Israeli t-shirt humour condemned as ‘tasteless’
Naftali Raz, an Israeli paratrooper for 35 years, has fought three wars for his country, but he’s also one of the strongest advocates for peace.
The t-shirt of the organization he helped found thirty years ago bears a message of peace, but was one he could never wear as a combat soldier.
“I could not wear a simple ‘peace now’ shirt under the uniform, because it’s hinting at politics. I did not want to see any soldier with a right-wing t-shirt, even under the clothing, so I agreed,” Raz says.Type your cut contents here.Things have changed since the latest war in Gaza. A right-wing government has been elected and soldiers have been coming to a shop in downtown Tel Aviv for an altogether different kind of t-shirt.
One is alleged to have printed on it: ‘Let every Arab mother know that her son’s fate is in my hands!’ Another: ‘We came, we saw, we destroyed’. Then there’s the t-shirt – supposedly intended for infantry snipers – with a picture of a Palestinian mother crying while holding her dead baby, which said ‘Better use Durex’. There was also one with a picture of a pregnant Palestinian mother and the caption ‘One shot kills two’.
“This is the shop where the t-shirts were ordered. We’ve been refused permission to go inside. The owner says it was only a few isolated orders.”
“Usually in the army you are under a lot of strict rules, you don’t get a lot of compliments, a lot of benefits. This is the soldier’s way to symbolise the end of the training process, it is not something that is certified by the army,” Amit Goldberg, an Israeli soldier, says.
After field training it’s traditional for soldiers to put their unit’s name onto a t-shirt, but some of the designs would never have been printed years ago.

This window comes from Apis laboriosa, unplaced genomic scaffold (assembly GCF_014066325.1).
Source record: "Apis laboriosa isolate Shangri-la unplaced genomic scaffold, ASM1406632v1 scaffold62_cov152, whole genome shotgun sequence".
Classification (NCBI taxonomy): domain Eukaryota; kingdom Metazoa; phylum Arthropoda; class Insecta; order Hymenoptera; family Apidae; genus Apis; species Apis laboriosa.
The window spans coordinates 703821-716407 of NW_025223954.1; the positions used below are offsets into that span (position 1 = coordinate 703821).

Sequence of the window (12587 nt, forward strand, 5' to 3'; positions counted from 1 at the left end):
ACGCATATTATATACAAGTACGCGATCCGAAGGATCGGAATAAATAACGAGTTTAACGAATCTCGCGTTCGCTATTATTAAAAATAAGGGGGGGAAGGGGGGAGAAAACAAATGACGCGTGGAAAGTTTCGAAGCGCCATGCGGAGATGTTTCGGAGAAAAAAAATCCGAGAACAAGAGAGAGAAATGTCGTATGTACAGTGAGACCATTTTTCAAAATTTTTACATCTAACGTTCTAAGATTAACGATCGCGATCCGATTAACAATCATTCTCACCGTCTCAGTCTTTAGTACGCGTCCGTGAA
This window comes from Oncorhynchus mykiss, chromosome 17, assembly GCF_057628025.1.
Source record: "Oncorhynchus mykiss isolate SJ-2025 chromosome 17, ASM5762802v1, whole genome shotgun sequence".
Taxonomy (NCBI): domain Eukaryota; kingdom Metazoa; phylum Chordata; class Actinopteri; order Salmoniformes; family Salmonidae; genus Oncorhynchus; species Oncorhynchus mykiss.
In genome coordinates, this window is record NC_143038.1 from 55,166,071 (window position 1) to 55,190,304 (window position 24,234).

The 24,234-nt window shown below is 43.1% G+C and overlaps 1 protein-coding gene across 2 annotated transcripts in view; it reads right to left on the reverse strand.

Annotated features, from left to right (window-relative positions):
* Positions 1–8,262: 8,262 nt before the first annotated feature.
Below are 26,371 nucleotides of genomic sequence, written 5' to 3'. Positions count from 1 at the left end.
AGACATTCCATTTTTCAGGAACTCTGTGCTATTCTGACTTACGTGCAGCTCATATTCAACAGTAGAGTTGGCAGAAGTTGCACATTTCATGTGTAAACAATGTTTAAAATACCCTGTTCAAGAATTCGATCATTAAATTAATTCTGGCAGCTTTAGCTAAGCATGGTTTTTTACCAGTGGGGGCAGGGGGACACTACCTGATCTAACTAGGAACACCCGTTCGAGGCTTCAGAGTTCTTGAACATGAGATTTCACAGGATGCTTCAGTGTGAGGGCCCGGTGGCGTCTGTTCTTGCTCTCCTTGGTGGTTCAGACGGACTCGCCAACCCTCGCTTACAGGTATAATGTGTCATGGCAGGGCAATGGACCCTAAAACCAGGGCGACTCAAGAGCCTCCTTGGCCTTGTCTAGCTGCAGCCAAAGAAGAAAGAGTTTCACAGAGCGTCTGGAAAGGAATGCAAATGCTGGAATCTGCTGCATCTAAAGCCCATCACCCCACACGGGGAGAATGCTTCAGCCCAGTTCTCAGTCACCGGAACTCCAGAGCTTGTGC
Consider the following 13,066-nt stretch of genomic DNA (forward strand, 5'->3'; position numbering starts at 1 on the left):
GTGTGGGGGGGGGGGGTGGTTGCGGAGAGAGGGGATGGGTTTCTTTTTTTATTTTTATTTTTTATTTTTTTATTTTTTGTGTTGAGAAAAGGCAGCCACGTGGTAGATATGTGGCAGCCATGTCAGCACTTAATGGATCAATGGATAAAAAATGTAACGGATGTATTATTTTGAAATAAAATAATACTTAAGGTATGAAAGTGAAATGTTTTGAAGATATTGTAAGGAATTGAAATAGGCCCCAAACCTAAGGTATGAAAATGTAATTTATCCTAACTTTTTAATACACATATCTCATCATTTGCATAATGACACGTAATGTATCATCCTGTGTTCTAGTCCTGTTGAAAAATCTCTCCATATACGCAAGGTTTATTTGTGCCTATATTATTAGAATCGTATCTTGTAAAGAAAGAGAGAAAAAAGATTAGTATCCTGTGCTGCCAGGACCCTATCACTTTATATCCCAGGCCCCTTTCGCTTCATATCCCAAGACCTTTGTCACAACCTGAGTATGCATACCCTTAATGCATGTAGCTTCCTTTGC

“There is a latent racism and aggression that is definitely being expressed by these t-shirts. On the other side perhaps some of these people are using perhaps a very dark humour, but they are using humour to try and process the information they’re dealing with,” psychologist Danny Khan believes.
The Israeli army said it was investigating the matter, and in a statement added:
“The writing on the shirts was printed at the initiative of the soldiers and on private t-shirts. The examples are not in accordance with IDF values and are simply tasteless. This type of humour is unbecoming and should be condemned.”
However, many in Israel are asking how things managed to get this far, like Nasser – the t-shirt printing shop owner.
“All the designs we sell in the shop have to be approved by the Israeli government. A while ago it was forbidden to print a specific design about Lebanon. The design was ‘I love Lebanon’ and it was after the war with Hezbollah. The government said I had to take the t-shirts off the shelves.”
“From people who are living in such a situation where they feel the hate, all of this, all day long, it’s everywhere, they need some sort of humour to make themselves feel a little better and not feel depressed all day, so you get these t-shirts. They are kind of funny in a weird, twisted kind of way, it makes sense that they’ll print it. I wouldn’t print it, but I might buy one as a joke and then never wear it,” Nasser’s assistant Avital Ben Hamou adds.